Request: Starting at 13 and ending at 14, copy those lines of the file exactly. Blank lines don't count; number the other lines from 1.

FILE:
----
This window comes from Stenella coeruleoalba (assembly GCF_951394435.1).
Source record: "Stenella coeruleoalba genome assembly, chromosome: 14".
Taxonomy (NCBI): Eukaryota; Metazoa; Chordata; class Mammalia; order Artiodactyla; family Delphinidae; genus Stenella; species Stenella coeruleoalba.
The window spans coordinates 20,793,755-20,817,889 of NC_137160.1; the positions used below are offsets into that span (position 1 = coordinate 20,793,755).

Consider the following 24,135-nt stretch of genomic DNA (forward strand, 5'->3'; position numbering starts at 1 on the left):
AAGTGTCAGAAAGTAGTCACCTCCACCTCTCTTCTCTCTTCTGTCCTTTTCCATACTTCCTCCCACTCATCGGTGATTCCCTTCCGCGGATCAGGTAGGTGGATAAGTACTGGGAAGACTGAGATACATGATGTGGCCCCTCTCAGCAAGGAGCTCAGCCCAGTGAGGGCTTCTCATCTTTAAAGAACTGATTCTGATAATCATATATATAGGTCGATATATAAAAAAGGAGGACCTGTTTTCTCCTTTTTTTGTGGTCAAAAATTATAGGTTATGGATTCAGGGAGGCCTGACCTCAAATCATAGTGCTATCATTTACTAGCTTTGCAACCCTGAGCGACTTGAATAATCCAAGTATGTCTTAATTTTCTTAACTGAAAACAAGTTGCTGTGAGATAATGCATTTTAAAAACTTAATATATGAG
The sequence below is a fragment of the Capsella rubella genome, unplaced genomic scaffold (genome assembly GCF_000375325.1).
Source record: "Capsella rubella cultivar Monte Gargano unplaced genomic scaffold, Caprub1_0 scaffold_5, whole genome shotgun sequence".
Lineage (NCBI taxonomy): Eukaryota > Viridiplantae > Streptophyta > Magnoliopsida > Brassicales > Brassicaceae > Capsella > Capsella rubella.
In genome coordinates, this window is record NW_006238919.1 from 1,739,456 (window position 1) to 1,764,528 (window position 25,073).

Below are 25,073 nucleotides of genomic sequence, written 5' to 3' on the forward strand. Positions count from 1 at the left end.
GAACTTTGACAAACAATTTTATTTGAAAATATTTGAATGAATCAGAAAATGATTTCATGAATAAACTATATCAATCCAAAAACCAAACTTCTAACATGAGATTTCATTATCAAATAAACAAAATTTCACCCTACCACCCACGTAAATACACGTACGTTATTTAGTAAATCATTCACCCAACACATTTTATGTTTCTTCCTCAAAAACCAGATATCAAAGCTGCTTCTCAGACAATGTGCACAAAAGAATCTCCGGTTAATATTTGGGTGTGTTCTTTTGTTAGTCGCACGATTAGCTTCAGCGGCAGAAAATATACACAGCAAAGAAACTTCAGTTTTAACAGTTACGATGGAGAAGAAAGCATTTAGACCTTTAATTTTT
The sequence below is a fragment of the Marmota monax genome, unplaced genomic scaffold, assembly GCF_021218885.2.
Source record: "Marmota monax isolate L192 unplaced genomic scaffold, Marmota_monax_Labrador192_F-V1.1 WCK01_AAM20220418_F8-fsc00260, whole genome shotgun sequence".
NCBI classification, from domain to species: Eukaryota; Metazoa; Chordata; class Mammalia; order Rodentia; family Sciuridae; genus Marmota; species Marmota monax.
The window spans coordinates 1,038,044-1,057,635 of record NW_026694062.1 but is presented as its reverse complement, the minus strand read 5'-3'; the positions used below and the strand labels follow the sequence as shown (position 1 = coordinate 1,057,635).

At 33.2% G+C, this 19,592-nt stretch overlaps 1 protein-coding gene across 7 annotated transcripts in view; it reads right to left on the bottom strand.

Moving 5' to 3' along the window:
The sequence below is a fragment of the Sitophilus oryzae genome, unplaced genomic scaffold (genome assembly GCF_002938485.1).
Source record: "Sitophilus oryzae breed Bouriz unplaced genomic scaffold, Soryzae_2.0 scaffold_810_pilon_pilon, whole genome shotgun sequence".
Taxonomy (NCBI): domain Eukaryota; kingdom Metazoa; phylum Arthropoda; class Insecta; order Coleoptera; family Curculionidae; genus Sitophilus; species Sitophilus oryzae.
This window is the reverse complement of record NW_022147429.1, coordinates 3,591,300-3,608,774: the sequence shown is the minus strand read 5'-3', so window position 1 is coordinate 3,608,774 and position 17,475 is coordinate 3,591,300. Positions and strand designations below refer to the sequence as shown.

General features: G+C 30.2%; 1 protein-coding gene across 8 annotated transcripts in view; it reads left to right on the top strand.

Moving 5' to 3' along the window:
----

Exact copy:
The sequence below is a fragment of the Marmota monax genome, unplaced genomic scaffold, assembly GCF_021218885.2.
Source record: "Marmota monax isolate L192 unplaced genomic scaffold, Marmota_monax_Labrador192_F-V1.1 WCK01_AAM20220418_F8-fsc00260, whole genome shotgun sequence".